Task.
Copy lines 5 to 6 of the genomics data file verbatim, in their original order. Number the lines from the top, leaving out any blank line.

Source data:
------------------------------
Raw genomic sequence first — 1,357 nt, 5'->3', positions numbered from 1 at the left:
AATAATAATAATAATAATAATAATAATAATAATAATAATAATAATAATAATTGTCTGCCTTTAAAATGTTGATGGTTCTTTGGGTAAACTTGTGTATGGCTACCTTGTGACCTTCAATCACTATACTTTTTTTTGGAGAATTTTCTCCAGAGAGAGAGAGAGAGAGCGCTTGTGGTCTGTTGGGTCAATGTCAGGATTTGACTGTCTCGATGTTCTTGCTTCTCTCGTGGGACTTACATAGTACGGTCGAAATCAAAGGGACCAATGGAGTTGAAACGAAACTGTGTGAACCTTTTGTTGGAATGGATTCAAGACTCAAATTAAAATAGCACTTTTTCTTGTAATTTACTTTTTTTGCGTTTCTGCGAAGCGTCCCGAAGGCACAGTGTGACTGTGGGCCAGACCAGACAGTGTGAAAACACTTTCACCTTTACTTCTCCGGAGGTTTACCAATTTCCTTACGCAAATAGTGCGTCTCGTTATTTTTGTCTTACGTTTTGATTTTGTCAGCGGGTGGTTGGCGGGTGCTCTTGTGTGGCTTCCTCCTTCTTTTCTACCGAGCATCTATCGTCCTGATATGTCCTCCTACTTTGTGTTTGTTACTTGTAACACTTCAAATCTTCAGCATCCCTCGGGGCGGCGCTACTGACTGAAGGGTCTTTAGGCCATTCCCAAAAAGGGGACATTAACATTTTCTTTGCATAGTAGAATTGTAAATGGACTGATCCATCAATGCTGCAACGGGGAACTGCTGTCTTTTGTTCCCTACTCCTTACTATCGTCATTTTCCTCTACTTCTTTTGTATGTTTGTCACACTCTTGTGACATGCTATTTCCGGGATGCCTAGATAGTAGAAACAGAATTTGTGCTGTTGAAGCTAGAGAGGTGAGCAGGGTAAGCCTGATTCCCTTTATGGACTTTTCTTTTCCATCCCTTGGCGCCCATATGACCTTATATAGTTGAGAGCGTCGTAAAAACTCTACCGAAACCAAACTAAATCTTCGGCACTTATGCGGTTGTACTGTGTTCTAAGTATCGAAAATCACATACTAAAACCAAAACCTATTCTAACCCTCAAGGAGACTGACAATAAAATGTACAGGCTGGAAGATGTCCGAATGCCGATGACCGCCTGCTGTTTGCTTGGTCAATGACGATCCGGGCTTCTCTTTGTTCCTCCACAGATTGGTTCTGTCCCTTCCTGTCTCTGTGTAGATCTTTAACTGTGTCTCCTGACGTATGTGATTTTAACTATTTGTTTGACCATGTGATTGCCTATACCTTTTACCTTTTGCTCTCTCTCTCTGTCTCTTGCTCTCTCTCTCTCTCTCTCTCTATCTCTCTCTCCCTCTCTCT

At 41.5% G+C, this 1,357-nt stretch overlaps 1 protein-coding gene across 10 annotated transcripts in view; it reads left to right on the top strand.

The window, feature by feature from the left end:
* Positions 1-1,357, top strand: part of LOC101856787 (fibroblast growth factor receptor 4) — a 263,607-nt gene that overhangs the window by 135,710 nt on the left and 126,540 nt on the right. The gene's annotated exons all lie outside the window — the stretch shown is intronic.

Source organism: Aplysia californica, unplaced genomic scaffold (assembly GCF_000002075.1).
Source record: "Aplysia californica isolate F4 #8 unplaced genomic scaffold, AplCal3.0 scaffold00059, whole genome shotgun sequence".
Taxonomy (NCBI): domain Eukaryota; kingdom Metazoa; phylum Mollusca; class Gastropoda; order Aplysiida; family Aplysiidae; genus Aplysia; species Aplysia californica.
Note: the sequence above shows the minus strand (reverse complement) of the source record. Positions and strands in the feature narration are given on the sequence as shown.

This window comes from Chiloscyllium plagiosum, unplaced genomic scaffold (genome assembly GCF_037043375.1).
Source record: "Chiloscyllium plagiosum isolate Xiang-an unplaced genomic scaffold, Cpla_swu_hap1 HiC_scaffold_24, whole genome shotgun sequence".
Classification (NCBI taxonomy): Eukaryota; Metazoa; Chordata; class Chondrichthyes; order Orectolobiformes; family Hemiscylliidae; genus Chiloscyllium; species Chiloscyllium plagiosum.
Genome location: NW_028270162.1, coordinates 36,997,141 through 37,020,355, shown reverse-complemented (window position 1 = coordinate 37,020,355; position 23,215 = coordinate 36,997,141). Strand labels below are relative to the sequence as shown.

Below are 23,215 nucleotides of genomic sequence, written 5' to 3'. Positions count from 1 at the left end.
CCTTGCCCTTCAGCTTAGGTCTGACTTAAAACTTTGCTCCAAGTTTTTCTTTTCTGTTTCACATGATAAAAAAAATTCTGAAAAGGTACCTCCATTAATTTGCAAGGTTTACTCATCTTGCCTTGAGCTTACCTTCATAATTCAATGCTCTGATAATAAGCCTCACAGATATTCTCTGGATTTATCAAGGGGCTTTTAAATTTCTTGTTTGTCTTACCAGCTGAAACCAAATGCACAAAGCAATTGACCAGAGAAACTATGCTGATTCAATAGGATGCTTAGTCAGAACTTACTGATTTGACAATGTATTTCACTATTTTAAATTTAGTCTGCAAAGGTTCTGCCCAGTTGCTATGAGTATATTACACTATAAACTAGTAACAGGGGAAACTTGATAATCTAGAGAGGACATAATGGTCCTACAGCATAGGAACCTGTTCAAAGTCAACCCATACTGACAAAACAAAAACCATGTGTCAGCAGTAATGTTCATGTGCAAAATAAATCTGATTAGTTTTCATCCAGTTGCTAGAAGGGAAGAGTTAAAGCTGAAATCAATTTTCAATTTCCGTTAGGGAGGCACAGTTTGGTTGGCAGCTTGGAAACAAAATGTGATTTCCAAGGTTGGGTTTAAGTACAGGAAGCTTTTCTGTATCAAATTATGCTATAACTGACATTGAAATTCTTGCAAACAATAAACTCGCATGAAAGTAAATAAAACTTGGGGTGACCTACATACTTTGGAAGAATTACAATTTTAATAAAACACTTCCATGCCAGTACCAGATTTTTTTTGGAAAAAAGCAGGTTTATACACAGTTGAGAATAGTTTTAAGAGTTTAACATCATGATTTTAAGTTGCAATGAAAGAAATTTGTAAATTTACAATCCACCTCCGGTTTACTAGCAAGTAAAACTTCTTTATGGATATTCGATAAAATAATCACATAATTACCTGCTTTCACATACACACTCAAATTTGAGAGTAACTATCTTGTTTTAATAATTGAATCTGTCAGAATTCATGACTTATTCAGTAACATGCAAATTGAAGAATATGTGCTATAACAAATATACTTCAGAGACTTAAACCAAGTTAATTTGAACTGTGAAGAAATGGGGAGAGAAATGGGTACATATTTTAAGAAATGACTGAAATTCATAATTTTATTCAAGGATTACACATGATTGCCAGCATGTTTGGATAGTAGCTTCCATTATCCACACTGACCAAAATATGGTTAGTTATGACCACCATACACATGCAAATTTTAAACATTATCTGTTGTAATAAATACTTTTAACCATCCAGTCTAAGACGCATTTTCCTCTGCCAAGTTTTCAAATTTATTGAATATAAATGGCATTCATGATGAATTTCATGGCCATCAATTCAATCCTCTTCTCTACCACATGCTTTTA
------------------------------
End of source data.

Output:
* Positions 1-1,357, top strand: part of LOC101856787 (fibroblast growth factor receptor 4) — a 263,607-nt gene that overhangs the window by 135,710 nt on the left and 126,540 nt on the right. The gene's annotated exons all lie outside the window — the stretch shown is intronic.

Source organism: Aplysia californica, unplaced genomic scaffold (assembly GCF_000002075.1).